Last month--hell, last week--Centro-matic was preparing to release its second album sometime soon on the Austin-based doolittle label; everyone was happy, expectant, downright delighted. Now, all of a sudden, the band finds itself without a label to release it. Will Johnson and his bandmates are $4,000 in the hole, and the band is sitting on three albums' worth of finished material. All because the band was told by the label's honchos that its new material is not, well, "commercially responsible."

After months of negotiations this spring, Centro-matic was set to sign with doolittle, the same label that is home to their buddies in Slobberbone. Centro-matic--which includes founder-guitarist-songwriter Johnson, bassist Mark Hedman, keyboardist-fiddler Scott Danbom, and drummer-producer Matt Pence--spent the last six weeks recording the follow-up to Redo the Stacks (released in 1997 by steve records) in Millstadt, Illinois, or more specifically at Son Volt's studio with Pence engineering the project. All of this was done with doolittle founder Jeff Cole's blessing and financial backing, even though nothing was signed.

All agreements were verbal, though the parties had planned to exchange signatures once the band finished the record. (Ah, the quaint world of indie-label rock.) To this day, the doolittle Web site reads: "Another band from Denton, TX...they know the value of the ROCK!! Check out Centro-matic's pure pop perfection...Stay tuned for the 'official' word on Centro-matic joining the doolittle roster."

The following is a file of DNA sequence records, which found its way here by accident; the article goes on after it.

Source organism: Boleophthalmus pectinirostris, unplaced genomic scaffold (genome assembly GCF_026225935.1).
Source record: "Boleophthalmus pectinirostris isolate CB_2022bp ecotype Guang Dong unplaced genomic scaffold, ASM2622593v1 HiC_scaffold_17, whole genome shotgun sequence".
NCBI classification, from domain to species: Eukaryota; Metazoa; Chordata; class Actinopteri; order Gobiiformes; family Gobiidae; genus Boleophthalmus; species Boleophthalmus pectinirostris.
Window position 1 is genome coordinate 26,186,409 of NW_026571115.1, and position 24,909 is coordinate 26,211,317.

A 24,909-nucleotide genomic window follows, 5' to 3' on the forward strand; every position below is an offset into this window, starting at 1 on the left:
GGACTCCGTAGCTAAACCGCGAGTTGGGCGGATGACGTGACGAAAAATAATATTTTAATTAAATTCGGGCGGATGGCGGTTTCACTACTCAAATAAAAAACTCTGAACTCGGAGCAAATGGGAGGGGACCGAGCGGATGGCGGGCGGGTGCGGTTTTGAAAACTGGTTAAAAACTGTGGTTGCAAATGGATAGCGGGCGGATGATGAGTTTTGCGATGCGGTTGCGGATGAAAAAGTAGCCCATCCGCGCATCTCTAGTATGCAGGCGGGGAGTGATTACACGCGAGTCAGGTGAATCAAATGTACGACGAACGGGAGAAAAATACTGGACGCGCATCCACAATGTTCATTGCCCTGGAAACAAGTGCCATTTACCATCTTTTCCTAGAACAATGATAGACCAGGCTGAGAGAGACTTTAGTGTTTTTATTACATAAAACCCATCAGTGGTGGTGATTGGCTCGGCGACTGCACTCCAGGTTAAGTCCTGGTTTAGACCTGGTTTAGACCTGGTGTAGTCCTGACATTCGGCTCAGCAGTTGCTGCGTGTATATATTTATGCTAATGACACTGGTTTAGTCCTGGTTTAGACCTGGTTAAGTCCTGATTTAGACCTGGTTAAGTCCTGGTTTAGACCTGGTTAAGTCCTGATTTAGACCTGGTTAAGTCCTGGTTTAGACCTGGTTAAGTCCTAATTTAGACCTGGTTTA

Either Cole's notion of "pop perfection" has mutated of late, or more likely, his vision for his label has shifted under doolittle's new distribution deal with PolyGram, an industry behemoth unsympathetic to indie sensibilities or "micro-marketing." In the shadow of this new Big Brother, Cole made the trip up to Millstadt, heard a fair cross-section of the new material, and balked. He decided to kill the deal with Centro-matic before he spent one more penny.  

By phone from Austin, Cole says, "Since we had just done this deal with [PolyGram Distribution Group], I didn't want this to be the first release. This would have been the first new thing released through the deal, but I want the first record to be something that has the vision of being a more mainstream product. PGD is not good at indie distribution."

As for the recordings, Cole says, "I just thought they were going to go in a more...not a commercial way, but something where you might have a fluke hit at modern-rock [radio]. I didn't want like a Semisonic record, but something akin to [Beck's] Mellow Gold, where there was stuff the more adventurous music stations could use."

Throughout the year, Johnson often sent Cole four-track and studio recordings to give him and the label some indication of the Centro's sonic direction. And Cole quite earnestly insists that the new material "definitely picks up where Redo the Stacks left off. It's going to be another great record." So what happened? How, in so short a time, did Cole go from touting Redo the Stacks as one of his "favorite records" to telling the band that if they "pick up the rest of the tab, you can walk the record?"

Cole, for his part, insists it's all business, not at all personal. He says he still adores the band and wishes it well; he says that's why, after spending $8,000 on the disc (mostly for apartment rent during the band's stay in Illinois), he's willing to walk away from it, no strings attached. (If that's indeed the case: Centro-matic's manager, Bob Andrews, is waiting for legal documents to be signed to that effect.)

Johnson remains gracious about the whole affair, though the tone of his voice hints that all is not so amicable as it appears. "For the record, all I'll say, for now, is that Cole's need for our band and our need for our band are different. We'll release the record--whatever we have to do to get the stuff out--we'll self-release it sometime in the fall. Late October, early November, God willing."